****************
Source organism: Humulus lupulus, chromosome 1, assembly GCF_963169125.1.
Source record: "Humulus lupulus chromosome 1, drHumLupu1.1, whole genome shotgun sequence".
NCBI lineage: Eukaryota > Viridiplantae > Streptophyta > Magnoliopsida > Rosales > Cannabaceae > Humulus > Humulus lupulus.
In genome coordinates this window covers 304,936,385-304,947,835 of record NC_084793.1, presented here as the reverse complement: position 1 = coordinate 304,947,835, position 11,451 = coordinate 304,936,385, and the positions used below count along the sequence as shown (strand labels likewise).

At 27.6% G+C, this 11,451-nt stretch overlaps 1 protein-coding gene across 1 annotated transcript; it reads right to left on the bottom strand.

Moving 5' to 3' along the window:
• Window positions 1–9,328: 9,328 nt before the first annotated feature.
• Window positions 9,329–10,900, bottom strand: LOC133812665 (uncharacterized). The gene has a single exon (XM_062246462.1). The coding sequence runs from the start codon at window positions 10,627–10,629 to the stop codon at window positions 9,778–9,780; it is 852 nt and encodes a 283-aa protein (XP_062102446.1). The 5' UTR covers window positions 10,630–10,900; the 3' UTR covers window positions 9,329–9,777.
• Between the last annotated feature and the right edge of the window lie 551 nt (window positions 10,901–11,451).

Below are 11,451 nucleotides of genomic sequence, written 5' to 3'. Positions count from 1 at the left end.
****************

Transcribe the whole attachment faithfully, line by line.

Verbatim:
Source organism: Humulus lupulus, chromosome 1, assembly GCF_963169125.1.
Source record: "Humulus lupulus chromosome 1, drHumLupu1.1, whole genome shotgun sequence".
NCBI lineage: Eukaryota > Viridiplantae > Streptophyta > Magnoliopsida > Rosales > Cannabaceae > Humulus > Humulus lupulus.
In genome coordinates this window covers 304,936,385-304,947,835 of record NC_084793.1, presented here as the reverse complement: position 1 = coordinate 304,947,835, position 11,451 = coordinate 304,936,385, and the positions used below count along the sequence as shown (strand labels likewise).

At 27.6% G+C, this 11,451-nt stretch overlaps 1 protein-coding gene across 1 annotated transcript; it reads right to left on the bottom strand.

Moving 5' to 3' along the window:
• Window positions 1–9,328: 9,328 nt before the first annotated feature.
• Window positions 9,329–10,900, bottom strand: LOC133812665 (uncharacterized). The gene has a single exon (XM_062246462.1). The coding sequence runs from the start codon at window positions 10,627–10,629 to the stop codon at window positions 9,778–9,780; it is 852 nt and encodes a 283-aa protein (XP_062102446.1). The 5' UTR covers window positions 10,630–10,900; the 3' UTR covers window positions 9,329–9,777.
• Between the last annotated feature and the right edge of the window lie 551 nt (window positions 10,901–11,451).

Below are 11,451 nucleotides of genomic sequence, written 5' to 3'. Positions count from 1 at the left end.